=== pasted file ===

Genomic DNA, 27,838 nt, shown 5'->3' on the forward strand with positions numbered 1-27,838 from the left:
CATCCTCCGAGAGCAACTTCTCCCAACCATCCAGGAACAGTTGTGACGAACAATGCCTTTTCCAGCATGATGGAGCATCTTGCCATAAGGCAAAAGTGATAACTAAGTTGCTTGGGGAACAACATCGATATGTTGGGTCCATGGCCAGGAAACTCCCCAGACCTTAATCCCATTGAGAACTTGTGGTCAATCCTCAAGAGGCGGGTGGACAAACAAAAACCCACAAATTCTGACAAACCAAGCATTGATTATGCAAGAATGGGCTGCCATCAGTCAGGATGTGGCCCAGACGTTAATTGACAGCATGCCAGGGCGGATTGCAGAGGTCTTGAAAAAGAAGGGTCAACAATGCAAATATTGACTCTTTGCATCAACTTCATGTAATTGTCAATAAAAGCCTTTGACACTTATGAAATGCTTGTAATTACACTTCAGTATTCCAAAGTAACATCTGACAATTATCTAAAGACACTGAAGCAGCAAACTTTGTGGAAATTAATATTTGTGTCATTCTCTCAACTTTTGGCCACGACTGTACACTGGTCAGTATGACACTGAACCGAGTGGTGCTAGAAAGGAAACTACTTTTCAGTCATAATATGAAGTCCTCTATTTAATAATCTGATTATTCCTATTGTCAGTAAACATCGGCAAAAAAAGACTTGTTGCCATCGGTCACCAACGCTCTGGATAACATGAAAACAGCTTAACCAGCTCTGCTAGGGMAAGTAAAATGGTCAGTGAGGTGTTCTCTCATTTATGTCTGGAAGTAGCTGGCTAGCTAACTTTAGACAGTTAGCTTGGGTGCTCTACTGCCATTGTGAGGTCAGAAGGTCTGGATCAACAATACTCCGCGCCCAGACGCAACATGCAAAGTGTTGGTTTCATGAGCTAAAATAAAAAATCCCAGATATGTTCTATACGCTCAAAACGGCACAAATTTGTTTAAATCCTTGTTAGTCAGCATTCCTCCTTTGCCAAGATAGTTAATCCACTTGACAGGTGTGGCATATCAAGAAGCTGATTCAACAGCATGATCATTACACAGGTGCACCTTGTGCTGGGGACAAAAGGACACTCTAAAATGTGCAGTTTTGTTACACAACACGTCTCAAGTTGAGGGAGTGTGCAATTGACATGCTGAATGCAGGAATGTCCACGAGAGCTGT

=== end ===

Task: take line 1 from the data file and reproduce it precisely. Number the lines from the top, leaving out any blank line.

Genomic DNA, 27,838 nt, shown 5'->3' on the forward strand with positions numbered 1-27,838 from the left: